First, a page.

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Waste Manag. 2017 Feb;60:357-362. doi: 10.1016/j.wasman.2016.09.008. Epub 2016 Sep 10.

Upgraded bio-oil production via catalytic fast co-pyrolysis of waste cooking oil and tea residual.

Author information

1
Key Laboratory of Energy Thermal Conversion and Control of Ministry of Education, Southeast University, No. 2 Sipailou, Xuanwu District, Nanjing, Jiangsu 210096, China.
2
Key Laboratory of Energy Thermal Conversion and Control of Ministry of Education, Southeast University, No. 2 Sipailou, Xuanwu District, Nanjing, Jiangsu 210096, China. Electronic address: zzhong@seu.edu.cn.
3
Key Laboratory of Energy Thermal Conversion and Control of Ministry of Education, Southeast University, No. 2 Sipailou, Xuanwu District, Nanjing, Jiangsu 210096, China; Center for Biorefining and Department of Bioproducts and Biosystems Engineering, University of Minnesota, 1390 Eckles Ave., St. Paul, MN 55108, USA. Electronic address: zhangbo8848@yeah.net.
4
National Engineering Research Center of Turbo-generator Vibration, Southeast University, Nanjing 210096, Jiangsu Province, China.
5
Center for Biorefining and Department of Bioproducts and Biosystems Engineering, University of Minnesota, 1390 Eckles Ave., St. Paul, MN 55108, USA.

Abstract

Catalytic fast co-pyrolysis (co-CFP) offers a concise and effective process to achieve an upgraded bio-oil production. In this paper, co-CFP experiments of waste cooking oil (WCO) and tea residual (TR) with HZSM-5 zeolites were carried out. The influences of pyrolysis reaction temperature and H/C ratio on pyrolytic products distribution and selectivities of aromatics were performed. Furthermore, the prevailing synergetic effect of target products during co-CFP process was investigated. Experimental results indicated that H/C ratio played a pivotal role in carbon yields of aromatics and olefins, and with H/C ratio increasing, the synergetic coefficient tended to increase, thus led to a dramatic growth of aromatics and olefins yields. Besides, the pyrolysis temperature made a significant contribution to carbon yields, and the yields of aromatics and olefins increased at first and then decreased at the researched temperature region. Note that 600°C was an optimum temperature as the maximum yields of aromatics and olefins could be achieved. Concerning the transportation fuel dependence and security on fossil fuels, co-CFP of WCO and TR provides a novel way to improve the quality and quantity of pyrolysis bio-oil, and thus contributes bioenergy accepted as a cost-competitive and promising alternative energy.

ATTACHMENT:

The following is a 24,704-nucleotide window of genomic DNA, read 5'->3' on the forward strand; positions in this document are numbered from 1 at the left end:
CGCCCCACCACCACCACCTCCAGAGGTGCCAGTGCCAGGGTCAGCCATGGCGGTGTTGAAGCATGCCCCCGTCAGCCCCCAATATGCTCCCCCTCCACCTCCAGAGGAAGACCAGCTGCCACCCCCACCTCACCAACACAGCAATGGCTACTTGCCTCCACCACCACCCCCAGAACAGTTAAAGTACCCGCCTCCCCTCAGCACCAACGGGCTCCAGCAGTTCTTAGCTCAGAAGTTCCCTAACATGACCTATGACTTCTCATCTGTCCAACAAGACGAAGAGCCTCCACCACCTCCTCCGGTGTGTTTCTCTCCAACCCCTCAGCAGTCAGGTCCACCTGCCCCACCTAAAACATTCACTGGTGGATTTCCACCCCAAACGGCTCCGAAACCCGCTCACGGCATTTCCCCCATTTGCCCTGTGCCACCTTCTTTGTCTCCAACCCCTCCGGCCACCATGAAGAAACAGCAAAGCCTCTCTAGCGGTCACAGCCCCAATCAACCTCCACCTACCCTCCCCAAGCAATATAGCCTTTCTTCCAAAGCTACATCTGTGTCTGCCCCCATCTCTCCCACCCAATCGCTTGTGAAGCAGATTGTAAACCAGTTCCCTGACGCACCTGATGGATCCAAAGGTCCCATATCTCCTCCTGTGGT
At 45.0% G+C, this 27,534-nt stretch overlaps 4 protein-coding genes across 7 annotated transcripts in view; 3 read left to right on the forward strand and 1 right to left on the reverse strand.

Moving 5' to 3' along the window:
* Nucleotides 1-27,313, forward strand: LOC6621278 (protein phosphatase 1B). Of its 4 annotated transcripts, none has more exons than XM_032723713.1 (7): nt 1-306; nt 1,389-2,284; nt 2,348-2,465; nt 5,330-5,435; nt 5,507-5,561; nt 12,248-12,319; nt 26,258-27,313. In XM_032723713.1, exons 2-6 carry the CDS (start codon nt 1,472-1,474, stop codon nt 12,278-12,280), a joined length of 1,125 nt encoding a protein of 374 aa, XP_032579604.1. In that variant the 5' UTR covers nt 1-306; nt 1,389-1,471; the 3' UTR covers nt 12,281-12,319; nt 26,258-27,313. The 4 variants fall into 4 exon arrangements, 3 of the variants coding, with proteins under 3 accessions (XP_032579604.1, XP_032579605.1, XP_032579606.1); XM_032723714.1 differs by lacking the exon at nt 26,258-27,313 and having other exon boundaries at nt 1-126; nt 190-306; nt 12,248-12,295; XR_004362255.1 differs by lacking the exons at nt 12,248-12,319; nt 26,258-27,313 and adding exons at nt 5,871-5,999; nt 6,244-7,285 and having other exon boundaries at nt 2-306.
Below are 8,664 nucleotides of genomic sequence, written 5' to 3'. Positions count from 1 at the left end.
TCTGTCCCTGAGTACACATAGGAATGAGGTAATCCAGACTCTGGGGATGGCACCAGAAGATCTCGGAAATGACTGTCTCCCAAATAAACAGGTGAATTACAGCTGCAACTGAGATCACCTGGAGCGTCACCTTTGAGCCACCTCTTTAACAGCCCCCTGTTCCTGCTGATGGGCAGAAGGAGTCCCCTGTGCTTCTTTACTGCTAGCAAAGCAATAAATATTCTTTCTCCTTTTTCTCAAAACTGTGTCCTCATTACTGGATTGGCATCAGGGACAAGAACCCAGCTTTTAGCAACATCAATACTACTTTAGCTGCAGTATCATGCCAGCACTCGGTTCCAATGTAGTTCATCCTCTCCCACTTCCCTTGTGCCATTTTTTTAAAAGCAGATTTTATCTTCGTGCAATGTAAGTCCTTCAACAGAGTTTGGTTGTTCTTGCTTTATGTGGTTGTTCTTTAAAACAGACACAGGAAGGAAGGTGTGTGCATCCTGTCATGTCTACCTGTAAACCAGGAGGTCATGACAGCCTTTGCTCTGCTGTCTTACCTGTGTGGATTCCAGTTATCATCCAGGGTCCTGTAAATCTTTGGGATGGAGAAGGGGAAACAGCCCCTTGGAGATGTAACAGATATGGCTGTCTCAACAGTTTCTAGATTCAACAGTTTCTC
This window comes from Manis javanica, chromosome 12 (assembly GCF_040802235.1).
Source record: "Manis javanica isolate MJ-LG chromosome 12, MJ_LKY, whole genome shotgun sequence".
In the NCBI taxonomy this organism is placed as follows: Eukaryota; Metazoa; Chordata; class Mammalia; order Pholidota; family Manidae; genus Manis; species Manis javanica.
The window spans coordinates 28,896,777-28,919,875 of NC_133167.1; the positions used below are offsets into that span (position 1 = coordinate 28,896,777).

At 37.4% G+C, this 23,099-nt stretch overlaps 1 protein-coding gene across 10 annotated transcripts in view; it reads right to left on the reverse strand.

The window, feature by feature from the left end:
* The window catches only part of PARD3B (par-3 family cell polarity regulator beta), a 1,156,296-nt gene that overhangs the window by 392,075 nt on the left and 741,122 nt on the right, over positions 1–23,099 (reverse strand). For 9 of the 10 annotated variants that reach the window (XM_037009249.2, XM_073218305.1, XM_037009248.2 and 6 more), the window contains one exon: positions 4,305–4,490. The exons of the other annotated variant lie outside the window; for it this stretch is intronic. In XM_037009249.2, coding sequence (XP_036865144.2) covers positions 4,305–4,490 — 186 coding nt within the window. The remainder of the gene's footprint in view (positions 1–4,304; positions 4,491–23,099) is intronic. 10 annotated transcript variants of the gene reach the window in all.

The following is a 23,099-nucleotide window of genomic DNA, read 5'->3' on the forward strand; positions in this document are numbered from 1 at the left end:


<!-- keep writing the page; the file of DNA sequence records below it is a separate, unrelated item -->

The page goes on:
KEYWORDS:

Bioenergy; Catalytic fast co-pyrolysis; Synergistic effect; Tea residual; Waste cooking oil

PMID:
27625179
DOI:
10.1016/j.wasman.2016.09.008
[Indexed for MEDLINE]

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